Massive Open Online Courses Revolutionizing Higher Education

MOOCs Provide Something for Everyone

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Perhaps you've heard of Massive Online Open Courses, MOOCs. The first such course so named was available in 2008, but it wasn't until 2011 that both institutions and the public entered the arena that may well change higher learning, according to CampusExplorer.com . The MOOCs are in the news because the American Council on Education , ACE, with members being presidents from many of the country's best colleges and universities, has agreed to review a small number of the free courses and even consider recommendations that other colleges grant credits for the online learning, as reported by The Chronicle of Higher Education .

What's the Difference Between Online Learning and Massive Online Open Courses?

In the past, what was termed "online learning" in higher education was available first through institutions whose main focus was education provided online. When that became successful, some brick-and-mortar institutions began to offer online learning for some of their coursework.

MOOCs also offer online learning, but the difference is that courses are being offered by some very prestigious institutions of higher learning such as the Massachusetts Institute of Technology, Yale, Brown, Wesleyan and the University of Texas system. Unlike the original online learning courses, MOOC courses have mostly been available free of charge, with students completing the courses receiving a certificate of completion.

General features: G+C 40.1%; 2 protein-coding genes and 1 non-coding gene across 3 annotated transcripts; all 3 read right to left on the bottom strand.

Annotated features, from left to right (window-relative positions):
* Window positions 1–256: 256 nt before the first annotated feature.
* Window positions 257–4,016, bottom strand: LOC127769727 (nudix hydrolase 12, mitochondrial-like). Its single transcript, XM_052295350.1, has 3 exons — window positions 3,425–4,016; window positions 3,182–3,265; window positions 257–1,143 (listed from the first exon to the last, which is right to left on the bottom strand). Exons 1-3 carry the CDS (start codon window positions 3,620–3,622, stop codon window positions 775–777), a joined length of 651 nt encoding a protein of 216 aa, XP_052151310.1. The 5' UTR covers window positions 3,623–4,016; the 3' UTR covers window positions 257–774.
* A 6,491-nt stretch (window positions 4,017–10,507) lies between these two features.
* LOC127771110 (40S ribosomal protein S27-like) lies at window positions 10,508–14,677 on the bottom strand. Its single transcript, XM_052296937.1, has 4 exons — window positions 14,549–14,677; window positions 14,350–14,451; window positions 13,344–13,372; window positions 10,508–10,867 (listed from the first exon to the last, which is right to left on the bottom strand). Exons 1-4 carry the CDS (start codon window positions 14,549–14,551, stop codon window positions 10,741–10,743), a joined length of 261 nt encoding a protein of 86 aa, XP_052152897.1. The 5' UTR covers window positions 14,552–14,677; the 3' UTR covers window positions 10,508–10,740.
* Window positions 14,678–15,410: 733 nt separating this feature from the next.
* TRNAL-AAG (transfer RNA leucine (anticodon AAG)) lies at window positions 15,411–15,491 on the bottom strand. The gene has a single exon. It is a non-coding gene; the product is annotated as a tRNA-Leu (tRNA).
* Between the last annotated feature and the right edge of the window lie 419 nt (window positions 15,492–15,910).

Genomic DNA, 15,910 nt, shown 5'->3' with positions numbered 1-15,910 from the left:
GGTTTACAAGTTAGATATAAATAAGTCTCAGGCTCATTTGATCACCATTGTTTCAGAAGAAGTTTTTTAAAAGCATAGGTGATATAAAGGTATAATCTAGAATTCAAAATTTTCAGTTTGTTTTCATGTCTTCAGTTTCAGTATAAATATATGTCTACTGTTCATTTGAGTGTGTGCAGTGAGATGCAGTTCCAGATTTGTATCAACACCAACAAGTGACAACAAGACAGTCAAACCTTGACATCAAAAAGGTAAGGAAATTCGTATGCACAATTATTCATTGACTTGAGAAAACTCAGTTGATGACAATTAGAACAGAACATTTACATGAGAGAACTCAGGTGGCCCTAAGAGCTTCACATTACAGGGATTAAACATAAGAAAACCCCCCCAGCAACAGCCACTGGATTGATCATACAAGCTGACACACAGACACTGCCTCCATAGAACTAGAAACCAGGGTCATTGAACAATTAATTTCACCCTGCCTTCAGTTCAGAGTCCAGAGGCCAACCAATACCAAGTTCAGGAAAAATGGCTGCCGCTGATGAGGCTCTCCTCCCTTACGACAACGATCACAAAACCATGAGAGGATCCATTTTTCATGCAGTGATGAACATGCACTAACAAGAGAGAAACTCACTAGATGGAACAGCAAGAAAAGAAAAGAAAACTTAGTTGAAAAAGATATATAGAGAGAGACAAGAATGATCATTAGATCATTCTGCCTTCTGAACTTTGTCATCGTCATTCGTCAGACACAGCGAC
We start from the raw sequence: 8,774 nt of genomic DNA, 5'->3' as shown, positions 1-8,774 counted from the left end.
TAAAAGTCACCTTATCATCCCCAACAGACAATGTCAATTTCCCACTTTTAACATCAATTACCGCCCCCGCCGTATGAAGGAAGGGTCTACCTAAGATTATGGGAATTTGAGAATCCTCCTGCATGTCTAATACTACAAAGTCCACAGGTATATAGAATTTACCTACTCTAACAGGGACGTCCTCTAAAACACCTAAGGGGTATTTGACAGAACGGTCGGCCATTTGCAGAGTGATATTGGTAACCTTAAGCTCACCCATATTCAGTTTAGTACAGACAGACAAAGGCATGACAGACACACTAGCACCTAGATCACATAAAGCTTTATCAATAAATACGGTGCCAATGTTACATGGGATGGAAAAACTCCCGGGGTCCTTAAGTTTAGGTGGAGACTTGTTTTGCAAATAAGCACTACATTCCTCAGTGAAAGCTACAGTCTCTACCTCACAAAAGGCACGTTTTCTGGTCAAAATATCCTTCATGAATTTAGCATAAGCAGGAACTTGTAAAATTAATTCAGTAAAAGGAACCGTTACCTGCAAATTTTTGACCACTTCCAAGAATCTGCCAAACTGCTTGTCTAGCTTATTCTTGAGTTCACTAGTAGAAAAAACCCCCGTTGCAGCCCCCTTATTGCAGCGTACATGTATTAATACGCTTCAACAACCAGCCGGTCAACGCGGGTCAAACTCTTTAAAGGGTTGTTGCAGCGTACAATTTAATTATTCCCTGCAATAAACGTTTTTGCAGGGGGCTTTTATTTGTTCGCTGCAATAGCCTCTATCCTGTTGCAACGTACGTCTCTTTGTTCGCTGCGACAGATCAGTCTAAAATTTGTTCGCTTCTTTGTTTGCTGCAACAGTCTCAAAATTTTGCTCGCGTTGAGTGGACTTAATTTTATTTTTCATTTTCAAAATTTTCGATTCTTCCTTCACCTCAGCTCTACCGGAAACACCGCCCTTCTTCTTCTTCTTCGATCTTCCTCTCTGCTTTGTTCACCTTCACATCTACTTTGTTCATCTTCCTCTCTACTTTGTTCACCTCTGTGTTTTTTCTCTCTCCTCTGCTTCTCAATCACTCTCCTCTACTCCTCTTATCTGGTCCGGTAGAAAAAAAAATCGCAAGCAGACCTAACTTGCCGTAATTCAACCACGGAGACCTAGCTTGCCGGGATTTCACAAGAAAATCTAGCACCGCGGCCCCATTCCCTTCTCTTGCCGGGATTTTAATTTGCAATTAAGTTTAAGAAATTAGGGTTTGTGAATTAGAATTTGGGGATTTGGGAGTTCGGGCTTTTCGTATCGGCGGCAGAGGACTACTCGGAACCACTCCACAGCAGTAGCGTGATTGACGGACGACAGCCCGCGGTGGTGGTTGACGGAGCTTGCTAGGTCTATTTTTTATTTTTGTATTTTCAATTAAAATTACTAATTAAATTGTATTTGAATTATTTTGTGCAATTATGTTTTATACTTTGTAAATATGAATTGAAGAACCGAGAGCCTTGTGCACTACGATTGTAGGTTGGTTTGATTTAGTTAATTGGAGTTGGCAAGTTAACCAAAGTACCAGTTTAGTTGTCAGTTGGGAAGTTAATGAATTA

ACE's Review of Courses and Possible Recommendations for College Credits

It would be a major feather in the cap of MOOCs if ACE endorsed both the quality of the learning experience through the open online efforts of the participating institutions and that online students be given credit for such coursework by other colleges and universities. The process of reviewing five to 10 MOOC courses will take some time, after which the organization may decide reviewed courses meeting its criteria, including identity authentication of the student taking the online exams, could be added to ACE's College Credit Recommendation Service.

The attraction of quality learning online that would also be recognized by traditional institutions of higher learning would be a big bonus for MOOCs. Even with the ACE Credit Recommendation, it would still be up to each institution to determine if such credits would be accepted.

For its part, ACE today announced that at its March 2013 95th Annual Meeting, participants will learn more about MOOCs from a panel of experts, including representatives from Duke and the University of Wisconsin system.

Bottom Line

MOOCs offer young and old the opportunity to learn from prestigious schools of higher learning, courses that use the same syllabi and coursework as is used at the originating institution. With or without college credits being transferable, no one can take away the knowledge and experience acquired through such a learning opportunity.

High school students, if ready for the challenge of college coursework, could get their higher education feet wet without leaving home, and baby boomers can begin working on a second or third career as some of them are wont to do, again from the comfort of home.

Higher education hasn't had many changes in the course of my 50-plus year lifetime. Massive Online Open Courses may well be the shot in the arm needed.

Smack dab in the middle of the baby boomer generation, L.L. Woodard is a proud resident of "The Red Man" state. With what he hopes is an everyman's view of life's concerns both in his state and throughout the nation, Woodard presents facts and opinions based on common-sense solutions.

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